3. Prevent moisture with proper ventilation. It may be that your routine domestic activities are encouraging the growth of mold in your home. Make sure an activity as simple as cooking dinner, taking a shower, or doing a load of laundry doesn't invite mold by providing proper ventilation in your bathroom, kitchen, laundry, and any other high-moisture area. Use AC units and dehumidifiers (especially in humid climates), but make sure they don’t produce moisture themselves by checking them periodically and ensuring they are serviced regularly by a licenced professional. New homes have a higher energy rating, making them more air tight, so simply opening a window when cooking, washing dishes or showering, or running an exhaust fan may be necessary.

4. Equip your home with mold-resistant products. Building a new home or renovating an old one? Use mold-resistant products like cement sheeting, and mold inhibitors for paints. Traditional plaster is composed of a gypsum plaster core pressed between plies of paper. Not only is traditional plaster more susceptible to mold, but it is also difficult to rid of mold, and removal and replacement can be expensive. Mold-resistant gypsum board is also available; the core of the plaster is developed in such a way to prevent moisture absorption, and thus prevent mold growth. Choosing Aluminium windows over timber can not only save you time and money on maintenance and upkeep throughout the life of your home, but it can also eliminate mold.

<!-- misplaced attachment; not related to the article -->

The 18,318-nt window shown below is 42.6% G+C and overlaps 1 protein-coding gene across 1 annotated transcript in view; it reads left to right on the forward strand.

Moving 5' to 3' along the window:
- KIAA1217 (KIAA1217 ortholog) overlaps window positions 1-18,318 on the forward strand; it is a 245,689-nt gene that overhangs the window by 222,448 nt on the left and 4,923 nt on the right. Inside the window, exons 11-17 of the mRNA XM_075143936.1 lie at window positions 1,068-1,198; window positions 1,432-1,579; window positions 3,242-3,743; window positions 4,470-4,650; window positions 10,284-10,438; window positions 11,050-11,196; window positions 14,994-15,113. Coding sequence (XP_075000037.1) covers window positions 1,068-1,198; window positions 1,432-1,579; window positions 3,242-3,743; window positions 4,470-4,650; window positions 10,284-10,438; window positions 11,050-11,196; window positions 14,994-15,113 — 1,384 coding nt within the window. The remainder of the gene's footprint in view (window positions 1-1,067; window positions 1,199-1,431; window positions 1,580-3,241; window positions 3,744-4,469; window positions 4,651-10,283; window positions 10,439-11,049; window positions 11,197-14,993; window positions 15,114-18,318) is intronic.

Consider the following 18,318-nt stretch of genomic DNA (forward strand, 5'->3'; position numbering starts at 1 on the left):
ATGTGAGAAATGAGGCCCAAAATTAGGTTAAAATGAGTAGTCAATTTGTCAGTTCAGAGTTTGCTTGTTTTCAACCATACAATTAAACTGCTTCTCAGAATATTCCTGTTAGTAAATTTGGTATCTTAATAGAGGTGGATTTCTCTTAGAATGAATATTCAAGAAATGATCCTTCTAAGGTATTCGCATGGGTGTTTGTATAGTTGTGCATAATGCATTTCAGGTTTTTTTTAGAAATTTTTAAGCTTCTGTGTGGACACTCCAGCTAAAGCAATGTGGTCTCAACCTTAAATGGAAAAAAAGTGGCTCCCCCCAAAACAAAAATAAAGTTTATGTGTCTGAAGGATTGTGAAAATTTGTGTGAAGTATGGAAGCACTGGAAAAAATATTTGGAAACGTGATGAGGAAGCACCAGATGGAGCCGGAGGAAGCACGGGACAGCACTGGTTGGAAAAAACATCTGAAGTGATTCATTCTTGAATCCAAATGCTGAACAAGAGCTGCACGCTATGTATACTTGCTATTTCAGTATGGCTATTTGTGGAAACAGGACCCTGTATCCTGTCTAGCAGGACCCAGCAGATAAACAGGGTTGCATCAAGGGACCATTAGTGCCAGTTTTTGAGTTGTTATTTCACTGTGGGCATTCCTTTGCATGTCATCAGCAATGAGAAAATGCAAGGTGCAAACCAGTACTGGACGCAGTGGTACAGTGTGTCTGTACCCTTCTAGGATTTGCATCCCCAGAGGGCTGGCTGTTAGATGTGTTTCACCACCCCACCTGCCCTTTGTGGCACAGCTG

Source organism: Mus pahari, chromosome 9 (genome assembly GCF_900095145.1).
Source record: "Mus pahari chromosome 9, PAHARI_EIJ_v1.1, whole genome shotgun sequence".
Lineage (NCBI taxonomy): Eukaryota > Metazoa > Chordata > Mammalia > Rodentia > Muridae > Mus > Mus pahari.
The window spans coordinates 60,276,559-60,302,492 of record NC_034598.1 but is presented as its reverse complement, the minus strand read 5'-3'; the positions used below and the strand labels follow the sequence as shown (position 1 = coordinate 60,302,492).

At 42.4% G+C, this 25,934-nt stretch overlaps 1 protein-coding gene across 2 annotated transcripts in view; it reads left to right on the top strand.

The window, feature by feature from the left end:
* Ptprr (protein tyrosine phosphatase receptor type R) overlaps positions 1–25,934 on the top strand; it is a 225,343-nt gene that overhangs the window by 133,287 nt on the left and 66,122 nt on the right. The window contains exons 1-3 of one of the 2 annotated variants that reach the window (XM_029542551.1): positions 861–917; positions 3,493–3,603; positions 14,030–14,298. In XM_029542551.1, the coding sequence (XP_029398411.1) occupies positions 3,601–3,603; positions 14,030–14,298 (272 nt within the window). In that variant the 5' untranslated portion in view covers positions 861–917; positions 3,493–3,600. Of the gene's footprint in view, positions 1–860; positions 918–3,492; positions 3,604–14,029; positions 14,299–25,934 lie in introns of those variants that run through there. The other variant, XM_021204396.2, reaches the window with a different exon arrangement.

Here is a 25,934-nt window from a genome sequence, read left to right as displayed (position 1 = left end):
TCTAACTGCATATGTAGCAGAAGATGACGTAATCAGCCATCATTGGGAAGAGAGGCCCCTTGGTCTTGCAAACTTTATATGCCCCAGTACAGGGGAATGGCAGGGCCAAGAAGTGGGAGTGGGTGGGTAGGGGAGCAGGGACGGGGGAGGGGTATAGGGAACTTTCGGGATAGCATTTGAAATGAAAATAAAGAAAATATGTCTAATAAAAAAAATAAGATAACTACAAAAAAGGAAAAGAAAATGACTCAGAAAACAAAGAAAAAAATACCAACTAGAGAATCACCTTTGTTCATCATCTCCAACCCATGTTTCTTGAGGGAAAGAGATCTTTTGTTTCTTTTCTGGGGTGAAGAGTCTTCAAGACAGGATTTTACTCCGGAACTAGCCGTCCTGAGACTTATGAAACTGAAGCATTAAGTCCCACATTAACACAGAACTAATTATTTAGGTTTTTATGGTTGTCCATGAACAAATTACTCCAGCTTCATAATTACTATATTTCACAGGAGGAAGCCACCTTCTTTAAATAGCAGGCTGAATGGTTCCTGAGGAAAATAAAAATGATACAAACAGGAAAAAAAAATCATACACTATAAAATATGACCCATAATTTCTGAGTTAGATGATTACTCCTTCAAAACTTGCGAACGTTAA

5. Monitor humidity indoors. The EPA recommends keeping indoor humidity between 30 and 60 percent. You can measure humidity with a moisture meter purchased from your local hardware store. You'll also be able to detect high humidity by simply paying attention to potential problem areas in your home. Telltale signs of excessive humidity include condensation on windows, pipes, and walls. If you notice condensation, dry the surface immediately and address the source of moisture.

6. Direct water away from your home. If the ground around your home isn't sufficiently sloped away from the foundation, water may collect there and seep into your foundations.